Archival Storage

After your photos have been scanned and your home movies have been converted, we recommend storing the originals in archival storage materials that are:

  • Acid-free: Paper and cardboard where acidic substances have been removed and buffering agents have been added to achieve a pH of 7 or slightly higher.
  • Lignin-free: Naturally-occurring acidic substance in wood pulp should be removed to minimize deterioration including yellowing, brittleness, and cracking.
  • Good plastics: To minimize the threat of water damage, including floods, leaks, and humidity, you can store your physical photo archive in plastic containers made of polyester, polypropylene, or polyethylene. Do not store your family photos in containers made of PVC (polyvinyl chloride).
archival storage options - Chaos to Memories
archival storage options - Chaos to Memories
archival storage options - Chaos to Memories
archival storage options - Chaos to Memories

What are archival storage materials?

Archival storage materials include negative sleeves, envelopes, boxes, and binders that store original photo prints, slides, negatives, albums, scrapbooks, artwork, video tapes, and film reels. We have relationships with the best vendors in the world and only use professional archival storage materials for client projects. Our archival storage partners will even design and build custom storage for special projects.

What makes archival storage supplies special?

Archival storage supplies use good materials (acid-free, lignin-free, safe plastics, etc.), store photos safely, and are designed to store original photo and video media.

Are archival storage materials worth the extra cost?

Compared with the investment of scanning, converting, and organizing your family memories, the cost of archival storage materials is relatively small and the best way to keep them safe. Archival storage materials are more expensive than products you’ll find at arts and crafts stores, but they’re the best choice to keep your memories as safe as possible for as long as possible.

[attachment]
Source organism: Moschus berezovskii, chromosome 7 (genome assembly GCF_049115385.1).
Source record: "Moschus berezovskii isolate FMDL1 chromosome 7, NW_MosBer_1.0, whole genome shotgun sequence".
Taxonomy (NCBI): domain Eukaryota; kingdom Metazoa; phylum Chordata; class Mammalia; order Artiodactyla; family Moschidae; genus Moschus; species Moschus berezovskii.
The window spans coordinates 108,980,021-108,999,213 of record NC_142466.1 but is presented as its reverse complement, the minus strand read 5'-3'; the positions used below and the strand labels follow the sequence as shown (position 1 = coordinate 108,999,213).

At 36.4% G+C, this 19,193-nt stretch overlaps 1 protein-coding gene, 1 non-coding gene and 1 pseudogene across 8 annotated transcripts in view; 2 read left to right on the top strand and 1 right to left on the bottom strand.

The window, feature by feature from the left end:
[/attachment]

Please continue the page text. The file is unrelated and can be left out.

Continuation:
Where in my home should I store my original photos?

Archival storage materials help keep your memories safe, but where you store your photos is also very important. Original photos should live where people live. This means no garages, attics, crawlspaces, or unfinished basements. The best place to store them is in a dark, cool, dry location on the main floor of your home. An interior closet away from water, away from food, and not on the floor is one of the best choices.

Can I just throw away the originals after they've been scanned and converted?

They’re your memories, so it’s up to you. Seeing original baby photos, graduation portraits, and wedding albums is a timeless way to enjoy family memories, so we recommend keeping the originals and archival storage is the best way to keep them safe.

If you’re near Chicago and ready to get started, come visit our Wheaton Studio Monday – Friday, 10-5. Please bring your memories with you.

Contact us for more information, shipping instructions, and to get started on your project.